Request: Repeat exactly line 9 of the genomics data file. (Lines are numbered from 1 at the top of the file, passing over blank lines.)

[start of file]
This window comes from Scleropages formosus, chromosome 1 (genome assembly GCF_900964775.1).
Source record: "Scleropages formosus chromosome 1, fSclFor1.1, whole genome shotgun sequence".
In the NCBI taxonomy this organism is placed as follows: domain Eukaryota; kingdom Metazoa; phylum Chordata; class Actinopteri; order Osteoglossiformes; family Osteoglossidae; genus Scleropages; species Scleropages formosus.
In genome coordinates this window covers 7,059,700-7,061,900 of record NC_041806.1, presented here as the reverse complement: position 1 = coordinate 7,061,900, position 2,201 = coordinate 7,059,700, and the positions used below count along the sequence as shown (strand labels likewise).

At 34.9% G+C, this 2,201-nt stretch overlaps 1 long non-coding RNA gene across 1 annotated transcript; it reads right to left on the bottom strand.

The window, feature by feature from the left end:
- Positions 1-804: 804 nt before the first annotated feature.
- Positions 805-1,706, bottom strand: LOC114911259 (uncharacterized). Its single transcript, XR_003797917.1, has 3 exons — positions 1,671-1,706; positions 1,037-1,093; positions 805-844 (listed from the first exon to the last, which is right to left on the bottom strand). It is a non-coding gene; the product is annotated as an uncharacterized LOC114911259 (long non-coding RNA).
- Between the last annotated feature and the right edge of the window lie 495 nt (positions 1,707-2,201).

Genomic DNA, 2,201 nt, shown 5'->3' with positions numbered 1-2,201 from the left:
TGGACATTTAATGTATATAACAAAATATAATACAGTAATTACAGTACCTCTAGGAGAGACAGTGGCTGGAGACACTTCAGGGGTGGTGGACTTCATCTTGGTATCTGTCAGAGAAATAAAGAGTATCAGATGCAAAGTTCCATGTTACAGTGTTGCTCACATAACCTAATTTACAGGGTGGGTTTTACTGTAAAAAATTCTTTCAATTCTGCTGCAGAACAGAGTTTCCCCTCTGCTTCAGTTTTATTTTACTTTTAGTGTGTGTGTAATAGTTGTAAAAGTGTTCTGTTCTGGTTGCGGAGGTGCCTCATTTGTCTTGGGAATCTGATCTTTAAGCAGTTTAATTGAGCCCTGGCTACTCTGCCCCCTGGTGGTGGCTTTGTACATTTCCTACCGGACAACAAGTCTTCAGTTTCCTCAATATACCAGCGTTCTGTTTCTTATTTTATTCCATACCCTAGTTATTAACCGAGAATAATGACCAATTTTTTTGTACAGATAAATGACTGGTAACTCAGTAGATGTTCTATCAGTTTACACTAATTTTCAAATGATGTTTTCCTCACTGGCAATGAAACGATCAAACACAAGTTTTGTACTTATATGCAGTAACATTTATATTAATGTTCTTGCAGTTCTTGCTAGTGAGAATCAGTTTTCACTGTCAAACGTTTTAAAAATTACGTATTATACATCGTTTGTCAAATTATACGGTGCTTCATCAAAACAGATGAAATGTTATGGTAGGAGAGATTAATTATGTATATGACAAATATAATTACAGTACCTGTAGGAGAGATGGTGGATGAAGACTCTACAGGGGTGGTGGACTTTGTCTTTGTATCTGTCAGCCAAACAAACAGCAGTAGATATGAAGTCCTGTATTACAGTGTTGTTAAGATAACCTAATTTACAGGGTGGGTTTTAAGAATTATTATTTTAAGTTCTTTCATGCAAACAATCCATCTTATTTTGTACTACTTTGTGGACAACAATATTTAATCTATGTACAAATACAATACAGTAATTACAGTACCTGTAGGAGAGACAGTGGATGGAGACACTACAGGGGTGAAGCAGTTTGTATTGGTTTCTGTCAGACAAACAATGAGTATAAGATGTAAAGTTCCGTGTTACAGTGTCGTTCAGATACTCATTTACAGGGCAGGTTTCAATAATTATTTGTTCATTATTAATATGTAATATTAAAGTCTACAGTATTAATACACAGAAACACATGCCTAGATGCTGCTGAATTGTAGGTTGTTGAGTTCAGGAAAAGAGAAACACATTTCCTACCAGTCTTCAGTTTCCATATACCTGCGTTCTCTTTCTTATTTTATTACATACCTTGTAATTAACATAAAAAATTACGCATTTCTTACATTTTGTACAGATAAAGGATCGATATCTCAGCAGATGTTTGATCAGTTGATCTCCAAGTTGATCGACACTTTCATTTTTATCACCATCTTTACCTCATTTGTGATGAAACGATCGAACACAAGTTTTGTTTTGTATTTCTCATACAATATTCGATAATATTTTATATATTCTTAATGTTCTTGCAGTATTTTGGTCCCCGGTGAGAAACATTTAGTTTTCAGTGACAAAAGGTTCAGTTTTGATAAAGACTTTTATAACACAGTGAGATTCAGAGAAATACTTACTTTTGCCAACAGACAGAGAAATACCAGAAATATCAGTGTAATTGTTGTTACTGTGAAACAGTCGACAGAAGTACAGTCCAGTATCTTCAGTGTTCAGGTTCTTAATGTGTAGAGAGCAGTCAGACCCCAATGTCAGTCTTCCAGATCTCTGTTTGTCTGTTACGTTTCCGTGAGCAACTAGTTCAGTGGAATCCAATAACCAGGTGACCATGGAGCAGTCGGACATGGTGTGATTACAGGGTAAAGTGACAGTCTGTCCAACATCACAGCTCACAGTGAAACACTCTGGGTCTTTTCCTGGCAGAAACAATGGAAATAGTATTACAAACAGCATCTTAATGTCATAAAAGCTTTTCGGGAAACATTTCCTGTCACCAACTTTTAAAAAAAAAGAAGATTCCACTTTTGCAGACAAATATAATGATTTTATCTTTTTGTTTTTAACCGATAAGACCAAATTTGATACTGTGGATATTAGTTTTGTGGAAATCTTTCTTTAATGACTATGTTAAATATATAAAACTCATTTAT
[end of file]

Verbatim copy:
- Between the last annotated feature and the right edge of the window lie 495 nt (positions 1,707-2,201).